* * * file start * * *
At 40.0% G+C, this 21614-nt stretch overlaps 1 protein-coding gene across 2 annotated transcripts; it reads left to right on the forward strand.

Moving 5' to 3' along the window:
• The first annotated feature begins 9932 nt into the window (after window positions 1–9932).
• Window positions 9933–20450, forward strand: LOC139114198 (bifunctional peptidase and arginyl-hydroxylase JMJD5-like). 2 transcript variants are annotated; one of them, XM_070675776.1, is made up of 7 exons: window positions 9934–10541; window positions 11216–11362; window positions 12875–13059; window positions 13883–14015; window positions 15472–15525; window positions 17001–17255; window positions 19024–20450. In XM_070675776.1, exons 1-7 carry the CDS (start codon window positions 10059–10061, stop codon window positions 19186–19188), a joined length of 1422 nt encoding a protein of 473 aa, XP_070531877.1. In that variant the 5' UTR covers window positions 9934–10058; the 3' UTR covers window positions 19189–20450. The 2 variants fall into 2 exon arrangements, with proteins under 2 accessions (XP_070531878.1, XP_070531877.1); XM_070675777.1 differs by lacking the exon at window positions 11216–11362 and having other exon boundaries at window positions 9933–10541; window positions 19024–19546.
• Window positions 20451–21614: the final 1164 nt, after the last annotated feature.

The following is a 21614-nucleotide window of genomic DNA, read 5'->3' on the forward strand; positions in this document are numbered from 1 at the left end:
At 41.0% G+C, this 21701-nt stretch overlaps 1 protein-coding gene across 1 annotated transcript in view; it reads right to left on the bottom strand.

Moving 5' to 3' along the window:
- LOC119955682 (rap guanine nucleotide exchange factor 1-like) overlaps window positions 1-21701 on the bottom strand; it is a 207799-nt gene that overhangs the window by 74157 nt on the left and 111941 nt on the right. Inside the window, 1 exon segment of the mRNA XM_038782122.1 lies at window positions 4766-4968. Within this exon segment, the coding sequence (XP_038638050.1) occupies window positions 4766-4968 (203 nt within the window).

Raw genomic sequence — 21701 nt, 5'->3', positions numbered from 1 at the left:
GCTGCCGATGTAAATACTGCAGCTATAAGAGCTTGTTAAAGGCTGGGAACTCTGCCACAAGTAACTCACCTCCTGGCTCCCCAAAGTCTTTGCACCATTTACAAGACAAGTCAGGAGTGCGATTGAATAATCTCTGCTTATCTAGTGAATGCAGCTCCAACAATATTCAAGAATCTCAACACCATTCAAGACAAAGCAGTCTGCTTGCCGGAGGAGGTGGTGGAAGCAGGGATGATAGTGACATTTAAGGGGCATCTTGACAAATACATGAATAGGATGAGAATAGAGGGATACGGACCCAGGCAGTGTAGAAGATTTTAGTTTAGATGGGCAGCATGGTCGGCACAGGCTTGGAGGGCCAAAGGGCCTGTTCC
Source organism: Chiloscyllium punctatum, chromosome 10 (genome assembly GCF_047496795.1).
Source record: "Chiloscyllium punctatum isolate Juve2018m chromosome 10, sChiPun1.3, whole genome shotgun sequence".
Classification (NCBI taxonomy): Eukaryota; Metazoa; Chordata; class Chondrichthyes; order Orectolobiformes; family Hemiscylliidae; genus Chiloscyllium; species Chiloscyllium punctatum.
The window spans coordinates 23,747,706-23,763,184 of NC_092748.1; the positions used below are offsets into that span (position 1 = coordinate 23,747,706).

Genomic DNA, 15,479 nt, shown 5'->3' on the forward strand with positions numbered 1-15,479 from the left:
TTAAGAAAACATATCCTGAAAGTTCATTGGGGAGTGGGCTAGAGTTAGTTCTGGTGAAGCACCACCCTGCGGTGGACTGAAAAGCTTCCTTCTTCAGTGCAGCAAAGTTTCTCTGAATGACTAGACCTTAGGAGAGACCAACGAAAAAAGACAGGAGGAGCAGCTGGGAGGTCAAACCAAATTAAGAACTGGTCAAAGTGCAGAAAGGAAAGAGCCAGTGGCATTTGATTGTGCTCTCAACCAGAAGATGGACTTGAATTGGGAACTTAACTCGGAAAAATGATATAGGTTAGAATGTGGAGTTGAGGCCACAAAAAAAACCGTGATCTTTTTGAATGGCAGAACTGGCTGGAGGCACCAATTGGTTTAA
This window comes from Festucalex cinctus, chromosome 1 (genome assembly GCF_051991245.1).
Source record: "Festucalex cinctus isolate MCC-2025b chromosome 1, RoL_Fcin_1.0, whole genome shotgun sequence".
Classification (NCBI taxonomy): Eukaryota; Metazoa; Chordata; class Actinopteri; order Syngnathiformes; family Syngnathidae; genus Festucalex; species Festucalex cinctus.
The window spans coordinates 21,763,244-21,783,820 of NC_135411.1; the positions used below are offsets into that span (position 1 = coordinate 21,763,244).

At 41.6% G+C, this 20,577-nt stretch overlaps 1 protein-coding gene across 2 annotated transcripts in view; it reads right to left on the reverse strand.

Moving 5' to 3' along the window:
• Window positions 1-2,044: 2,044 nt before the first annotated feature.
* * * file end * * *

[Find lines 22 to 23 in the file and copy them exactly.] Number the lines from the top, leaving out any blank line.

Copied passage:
At 41.6% G+C, this 20,577-nt stretch overlaps 1 protein-coding gene across 2 annotated transcripts in view; it reads right to left on the reverse strand.

Moving 5' to 3' along the window: